One the whole a very well produced and enjoyable little film.

  3. #3

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    Splendid! I enjoyed it very much and happily felt tingles down my spine as the plot developed. I could see a 'time' related twist was coming up, but could not guess the outcome. I loved the acting, which I thought showed alot of trust in the director.
    1) May I ask whether the score was composed after the video editing? The editing fitted the music very well; and gave no sign of having been padded out to fit the music.
    2) There is something minor jarring my eye in the opening credits. It is the ampersand "&" between the composer's names. In the final credits, there are no ampersands amongst the list of; eg: video camera operators.
    3) There is a flickering light to the right of the bar staff. Was that a fluorescent light in that recess area causing it?
    4) Whilst we get a shot of the lady raising her glass briefly to the man; we got alot of reaction from everyone in the pub; almost as if she was continuing to interact with the man for more than just a few seconds.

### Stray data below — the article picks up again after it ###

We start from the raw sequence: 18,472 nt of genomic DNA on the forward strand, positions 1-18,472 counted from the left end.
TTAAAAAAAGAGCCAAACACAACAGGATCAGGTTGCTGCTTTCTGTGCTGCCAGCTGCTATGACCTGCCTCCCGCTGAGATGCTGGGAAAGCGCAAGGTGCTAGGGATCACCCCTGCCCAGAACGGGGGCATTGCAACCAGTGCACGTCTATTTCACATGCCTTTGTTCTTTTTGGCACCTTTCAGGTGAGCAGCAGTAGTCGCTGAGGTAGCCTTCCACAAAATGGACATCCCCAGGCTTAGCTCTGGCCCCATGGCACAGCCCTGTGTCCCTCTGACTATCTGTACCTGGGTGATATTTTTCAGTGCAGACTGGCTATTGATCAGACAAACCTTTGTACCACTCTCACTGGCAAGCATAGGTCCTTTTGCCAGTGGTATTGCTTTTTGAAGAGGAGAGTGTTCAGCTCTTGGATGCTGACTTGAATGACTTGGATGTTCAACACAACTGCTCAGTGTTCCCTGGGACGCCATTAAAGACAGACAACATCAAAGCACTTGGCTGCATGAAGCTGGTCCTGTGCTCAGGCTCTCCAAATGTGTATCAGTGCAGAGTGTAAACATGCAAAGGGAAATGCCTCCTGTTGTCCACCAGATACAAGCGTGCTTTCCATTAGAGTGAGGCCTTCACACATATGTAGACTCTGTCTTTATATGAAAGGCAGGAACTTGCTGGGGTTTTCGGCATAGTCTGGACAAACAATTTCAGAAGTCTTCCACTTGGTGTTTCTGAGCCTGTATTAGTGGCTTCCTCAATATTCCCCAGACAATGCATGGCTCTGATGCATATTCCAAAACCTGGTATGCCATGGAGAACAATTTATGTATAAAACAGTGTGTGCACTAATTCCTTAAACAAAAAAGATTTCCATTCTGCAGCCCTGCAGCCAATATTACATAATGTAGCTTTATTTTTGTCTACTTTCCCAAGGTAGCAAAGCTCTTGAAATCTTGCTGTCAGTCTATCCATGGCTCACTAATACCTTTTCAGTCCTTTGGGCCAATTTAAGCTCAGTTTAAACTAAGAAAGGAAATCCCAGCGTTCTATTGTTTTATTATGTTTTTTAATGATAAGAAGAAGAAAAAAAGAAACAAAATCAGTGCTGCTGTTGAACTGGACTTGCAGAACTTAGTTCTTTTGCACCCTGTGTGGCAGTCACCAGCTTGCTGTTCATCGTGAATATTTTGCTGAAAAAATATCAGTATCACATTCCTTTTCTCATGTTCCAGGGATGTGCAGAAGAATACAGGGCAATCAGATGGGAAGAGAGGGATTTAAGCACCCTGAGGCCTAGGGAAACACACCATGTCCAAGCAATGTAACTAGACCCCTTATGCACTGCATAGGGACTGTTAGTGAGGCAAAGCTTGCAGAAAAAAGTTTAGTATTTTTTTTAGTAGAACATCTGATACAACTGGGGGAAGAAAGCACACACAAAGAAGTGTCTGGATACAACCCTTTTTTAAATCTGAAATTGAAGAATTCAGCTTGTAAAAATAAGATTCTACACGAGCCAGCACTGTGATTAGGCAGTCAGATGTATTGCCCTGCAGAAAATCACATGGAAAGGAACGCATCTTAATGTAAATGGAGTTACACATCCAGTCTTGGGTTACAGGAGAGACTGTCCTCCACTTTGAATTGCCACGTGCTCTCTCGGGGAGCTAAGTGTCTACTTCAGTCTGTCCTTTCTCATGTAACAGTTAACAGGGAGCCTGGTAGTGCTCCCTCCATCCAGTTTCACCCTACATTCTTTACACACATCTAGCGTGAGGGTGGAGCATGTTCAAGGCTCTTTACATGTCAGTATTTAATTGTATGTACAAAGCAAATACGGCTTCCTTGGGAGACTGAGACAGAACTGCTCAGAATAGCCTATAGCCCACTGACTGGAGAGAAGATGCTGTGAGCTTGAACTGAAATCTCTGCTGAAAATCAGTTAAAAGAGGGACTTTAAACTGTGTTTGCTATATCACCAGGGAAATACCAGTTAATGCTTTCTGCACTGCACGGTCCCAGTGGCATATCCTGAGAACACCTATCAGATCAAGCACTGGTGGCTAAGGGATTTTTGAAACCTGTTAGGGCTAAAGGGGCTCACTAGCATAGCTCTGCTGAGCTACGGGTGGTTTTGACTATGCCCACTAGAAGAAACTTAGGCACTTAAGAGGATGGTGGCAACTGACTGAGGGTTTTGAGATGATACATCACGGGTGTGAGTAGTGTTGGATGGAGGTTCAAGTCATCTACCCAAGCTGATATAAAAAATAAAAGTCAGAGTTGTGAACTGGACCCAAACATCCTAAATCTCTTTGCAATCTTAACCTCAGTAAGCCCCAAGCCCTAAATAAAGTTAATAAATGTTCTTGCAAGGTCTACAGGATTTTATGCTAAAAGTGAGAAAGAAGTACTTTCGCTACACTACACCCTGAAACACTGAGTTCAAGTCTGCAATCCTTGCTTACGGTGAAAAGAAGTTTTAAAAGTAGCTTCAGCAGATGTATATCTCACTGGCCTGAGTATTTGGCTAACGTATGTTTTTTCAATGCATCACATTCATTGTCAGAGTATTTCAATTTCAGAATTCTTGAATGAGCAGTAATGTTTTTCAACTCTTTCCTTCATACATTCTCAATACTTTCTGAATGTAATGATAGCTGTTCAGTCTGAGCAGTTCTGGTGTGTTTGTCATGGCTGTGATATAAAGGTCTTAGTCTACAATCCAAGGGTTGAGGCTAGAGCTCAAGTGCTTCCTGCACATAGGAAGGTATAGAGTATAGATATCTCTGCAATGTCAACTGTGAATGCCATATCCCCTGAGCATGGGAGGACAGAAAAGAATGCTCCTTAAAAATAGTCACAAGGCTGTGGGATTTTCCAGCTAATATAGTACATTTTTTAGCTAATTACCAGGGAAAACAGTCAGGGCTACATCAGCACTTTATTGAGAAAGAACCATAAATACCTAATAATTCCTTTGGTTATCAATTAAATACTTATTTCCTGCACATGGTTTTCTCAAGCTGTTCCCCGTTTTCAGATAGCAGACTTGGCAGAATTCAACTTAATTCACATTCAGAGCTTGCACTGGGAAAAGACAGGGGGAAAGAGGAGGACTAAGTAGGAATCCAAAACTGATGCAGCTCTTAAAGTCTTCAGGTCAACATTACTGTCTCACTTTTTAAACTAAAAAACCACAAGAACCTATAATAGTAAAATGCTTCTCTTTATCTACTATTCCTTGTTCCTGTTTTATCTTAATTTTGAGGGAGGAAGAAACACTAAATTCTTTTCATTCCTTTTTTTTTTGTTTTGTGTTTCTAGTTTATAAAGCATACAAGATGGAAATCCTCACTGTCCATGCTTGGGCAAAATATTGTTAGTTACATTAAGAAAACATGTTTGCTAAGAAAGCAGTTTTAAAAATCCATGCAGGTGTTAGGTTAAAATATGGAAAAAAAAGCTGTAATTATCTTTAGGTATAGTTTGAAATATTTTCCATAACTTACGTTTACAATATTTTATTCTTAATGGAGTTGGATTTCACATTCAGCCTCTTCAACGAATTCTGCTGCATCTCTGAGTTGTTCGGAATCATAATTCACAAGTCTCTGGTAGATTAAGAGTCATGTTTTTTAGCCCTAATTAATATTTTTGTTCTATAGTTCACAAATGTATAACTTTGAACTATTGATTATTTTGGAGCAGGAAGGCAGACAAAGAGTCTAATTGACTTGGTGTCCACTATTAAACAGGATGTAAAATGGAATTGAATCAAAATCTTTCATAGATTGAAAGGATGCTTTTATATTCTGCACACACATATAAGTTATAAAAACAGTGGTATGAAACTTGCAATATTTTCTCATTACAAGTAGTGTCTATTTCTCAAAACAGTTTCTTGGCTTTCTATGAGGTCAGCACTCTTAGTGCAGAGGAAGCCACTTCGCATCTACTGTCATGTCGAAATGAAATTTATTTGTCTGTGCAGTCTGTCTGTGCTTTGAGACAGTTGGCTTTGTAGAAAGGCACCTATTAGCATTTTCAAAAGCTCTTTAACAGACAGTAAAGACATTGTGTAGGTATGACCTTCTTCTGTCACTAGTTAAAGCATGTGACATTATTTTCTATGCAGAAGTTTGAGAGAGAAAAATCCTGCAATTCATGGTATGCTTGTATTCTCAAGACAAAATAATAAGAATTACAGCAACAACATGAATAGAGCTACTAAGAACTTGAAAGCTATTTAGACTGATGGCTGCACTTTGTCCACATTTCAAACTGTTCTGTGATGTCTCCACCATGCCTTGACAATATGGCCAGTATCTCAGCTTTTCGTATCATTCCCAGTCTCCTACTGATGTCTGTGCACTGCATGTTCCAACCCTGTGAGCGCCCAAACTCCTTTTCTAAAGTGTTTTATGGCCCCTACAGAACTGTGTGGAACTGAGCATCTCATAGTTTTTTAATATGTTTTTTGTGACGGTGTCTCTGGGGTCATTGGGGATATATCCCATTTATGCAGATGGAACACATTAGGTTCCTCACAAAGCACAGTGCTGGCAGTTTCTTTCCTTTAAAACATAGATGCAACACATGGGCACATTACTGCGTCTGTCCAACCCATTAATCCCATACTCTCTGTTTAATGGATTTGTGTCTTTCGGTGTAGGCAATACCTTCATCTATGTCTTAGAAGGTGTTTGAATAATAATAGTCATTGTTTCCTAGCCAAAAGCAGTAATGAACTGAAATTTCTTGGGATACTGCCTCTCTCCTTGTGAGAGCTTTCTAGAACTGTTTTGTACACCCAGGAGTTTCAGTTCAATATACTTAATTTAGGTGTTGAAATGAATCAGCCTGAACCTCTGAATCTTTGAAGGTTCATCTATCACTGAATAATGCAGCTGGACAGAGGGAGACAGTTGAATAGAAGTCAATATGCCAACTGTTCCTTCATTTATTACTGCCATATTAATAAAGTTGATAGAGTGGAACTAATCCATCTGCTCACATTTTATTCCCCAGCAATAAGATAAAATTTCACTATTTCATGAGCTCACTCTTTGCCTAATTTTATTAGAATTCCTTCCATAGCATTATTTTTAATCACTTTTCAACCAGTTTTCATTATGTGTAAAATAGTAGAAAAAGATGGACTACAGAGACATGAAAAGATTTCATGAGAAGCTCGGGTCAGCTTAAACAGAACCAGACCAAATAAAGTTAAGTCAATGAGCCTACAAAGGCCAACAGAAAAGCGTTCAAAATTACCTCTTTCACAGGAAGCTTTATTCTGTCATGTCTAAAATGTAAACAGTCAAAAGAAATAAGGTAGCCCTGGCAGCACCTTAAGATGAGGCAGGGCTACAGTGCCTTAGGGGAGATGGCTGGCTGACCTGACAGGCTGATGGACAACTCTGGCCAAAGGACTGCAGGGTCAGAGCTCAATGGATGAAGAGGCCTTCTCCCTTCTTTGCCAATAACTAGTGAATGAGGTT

5) I sensed some audio/video sync problem, but it was a very vague feeling; but it was almost as if some of the diaglog had been dubbed afterwards. It might just be me.
    6) In helping her neighbour, I was sorry they forgot to retrieve the bike; which I assume is still padlocked on the side of a Norfork road.

  4. #4

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    Quote Originally Posted by TimAndrews View Post
    Splendid! I enjoyed it very much and happily felt tingles down my spine as the plot developed. I could see a 'time' related twist was coming up, but could not guess the outcome. I loved the acting, which I thought showed alot of trust in the director.